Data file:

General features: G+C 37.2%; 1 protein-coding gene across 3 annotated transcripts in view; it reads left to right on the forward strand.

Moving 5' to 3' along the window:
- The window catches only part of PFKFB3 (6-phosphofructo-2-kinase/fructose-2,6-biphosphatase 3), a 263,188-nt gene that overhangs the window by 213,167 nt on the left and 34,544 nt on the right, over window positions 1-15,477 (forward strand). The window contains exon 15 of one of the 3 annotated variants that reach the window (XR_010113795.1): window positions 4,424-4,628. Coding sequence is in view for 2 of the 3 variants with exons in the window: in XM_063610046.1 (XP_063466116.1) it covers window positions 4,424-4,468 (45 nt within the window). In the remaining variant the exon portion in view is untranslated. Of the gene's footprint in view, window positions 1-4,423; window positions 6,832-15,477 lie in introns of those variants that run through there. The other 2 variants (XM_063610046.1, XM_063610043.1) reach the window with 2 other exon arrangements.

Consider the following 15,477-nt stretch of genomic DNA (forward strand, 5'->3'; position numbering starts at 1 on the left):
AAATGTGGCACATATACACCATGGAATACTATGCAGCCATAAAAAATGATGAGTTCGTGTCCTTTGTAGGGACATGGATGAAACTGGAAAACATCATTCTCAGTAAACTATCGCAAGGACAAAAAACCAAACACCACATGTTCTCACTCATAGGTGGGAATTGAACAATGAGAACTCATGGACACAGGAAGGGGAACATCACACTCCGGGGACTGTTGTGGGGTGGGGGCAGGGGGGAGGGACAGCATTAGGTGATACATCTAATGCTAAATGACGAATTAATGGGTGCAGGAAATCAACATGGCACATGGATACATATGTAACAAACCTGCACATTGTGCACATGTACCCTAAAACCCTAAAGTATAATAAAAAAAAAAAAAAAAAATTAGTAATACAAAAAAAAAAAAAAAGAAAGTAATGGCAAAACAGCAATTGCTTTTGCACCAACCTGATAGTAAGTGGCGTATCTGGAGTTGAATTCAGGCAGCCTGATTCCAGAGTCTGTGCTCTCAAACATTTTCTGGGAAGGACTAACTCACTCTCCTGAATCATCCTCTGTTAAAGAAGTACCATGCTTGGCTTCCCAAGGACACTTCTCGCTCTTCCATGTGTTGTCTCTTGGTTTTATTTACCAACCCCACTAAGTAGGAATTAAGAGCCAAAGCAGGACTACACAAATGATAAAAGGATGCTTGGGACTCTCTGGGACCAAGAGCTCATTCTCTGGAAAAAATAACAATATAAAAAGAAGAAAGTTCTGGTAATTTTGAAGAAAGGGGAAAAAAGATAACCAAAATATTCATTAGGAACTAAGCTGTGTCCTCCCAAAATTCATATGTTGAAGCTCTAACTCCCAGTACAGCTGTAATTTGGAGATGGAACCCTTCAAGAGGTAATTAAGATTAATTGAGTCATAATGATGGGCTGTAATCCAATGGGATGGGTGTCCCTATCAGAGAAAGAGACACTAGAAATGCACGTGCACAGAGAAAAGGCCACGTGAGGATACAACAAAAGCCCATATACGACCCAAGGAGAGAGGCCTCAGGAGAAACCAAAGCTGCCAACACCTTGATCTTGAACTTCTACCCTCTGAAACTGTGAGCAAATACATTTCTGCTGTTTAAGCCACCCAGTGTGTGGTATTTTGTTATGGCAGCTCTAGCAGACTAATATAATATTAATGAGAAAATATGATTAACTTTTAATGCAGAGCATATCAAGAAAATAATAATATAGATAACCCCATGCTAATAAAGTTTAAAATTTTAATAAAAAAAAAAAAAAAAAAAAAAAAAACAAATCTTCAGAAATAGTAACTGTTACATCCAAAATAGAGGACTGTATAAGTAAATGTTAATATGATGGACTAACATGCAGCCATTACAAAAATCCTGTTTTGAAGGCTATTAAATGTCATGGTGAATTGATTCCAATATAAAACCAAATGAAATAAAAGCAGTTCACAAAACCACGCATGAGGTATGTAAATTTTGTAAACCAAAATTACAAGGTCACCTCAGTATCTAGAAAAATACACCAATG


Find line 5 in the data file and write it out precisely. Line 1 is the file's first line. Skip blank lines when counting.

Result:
AAATGTGGCACATATACACCATGGAATACTATGCAGCCATAAAAAATGATGAGTTCGTGTCCTTTGTAGGGACATGGATGAAACTGGAAAACATCATTCTCAGTAAACTATCGCAAGGACAAAAAACCAAACACCACATGTTCTCACTCATAGGTGGGAATTGAACAATGAGAACTCATGGACACAGGAAGGGGAACATCACACTCCGGGGACTGTTGTGGGGTGGGGGCAGGGGGGAGGGACAGCATTAGGTGATACATCTAATGCTAAATGACGAATTAATGGGTGCAGGAAATCAACATGGCACATGGATACATATGTAACAAACCTGCACATTGTGCACATGTACCCTAAAACCCTAAAGTATAATAAAAAAAAAAAAAAAAAATTAGTAATACAAAAAAAAAAAAAAAGAAAGTAATGGCAAAACAGCAATTGCTTTTGCACCAACCTGATAGTAAGTGGCGTATCTGGAGTTGAATTCAGGCAGCCTGATTCCAGAGTCTGTGCTCTCAAACATTTTCTGGGAAGGACTAACTCACTCTCCTGAATCATCCTCTGTTAAAGAAGTACCATGCTTGGCTTCCCAAGGACACTTCTCGCTCTTCCATGTGTTGTCTCTTGGTTTTATTTACCAACCCCACTAAGTAGGAATTAAGAGCCAAAGCAGGACTACACAAATGATAAAAGGATGCTTGGGACTCTCTGGGACCAAGAGCTCATTCTCTGGAAAAAATAACAATATAAAAAGAAGAAAGTTCTGGTAATTTTGAAGAAAGGGGAAAAAAGATAACCAAAATATTCATTAGGAACTAAGCTGTGTCCTCCCAAAATTCATATGTTGAAGCTCTAACTCCCAGTACAGCTGTAATTTGGAGATGGAACCCTTCAAGAGGTAATTAAGATTAATTGAGTCATAATGATGGGCTGTAATCCAATGGGATGGGTGTCCCTATCAGAGAAAGAGACACTAGAAATGCACGTGCACAGAGAAAAGGCCACGTGAGGATACAACAAAAGCCCATATACGACCCAAGGAGAGAGGCCTCAGGAGAAACCAAAGCTGCCAACACCTTGATCTTGAACTTCTACCCTCTGAAACTGTGAGCAAATACATTTCTGCTGTTTAAGCCACCCAGTGTGTGGTATTTTGTTATGGCAGCTCTAGCAGACTAATATAATATTAATGAGAAAATATGATTAACTTTTAATGCAGAGCATATCAAGAAAATAATAATATAGATAACCCCATGCTAATAAAGTTTAAAATTTTAATAAAAAAAAAAAAAAAAAAAAAAAAAACAAATCTTCAGAAATAGTAACTGTTACATCCAAAATAGAGGACTGTATAAGTAAATGTTAATATGATGGACTAACATGCAGCCATTACAAAAATCCTGTTTTGAAGGCTATTAAATGTCATGGTGAATTGATTCCAATATAAAACCAAATGAAATAAAAGCAGTTCACAAAACCACGCATGAGGTATGTAAATTTTGTAAACCAAAATTACAAGGTCACCTCAGTATCTAGAAAAATACACCAATG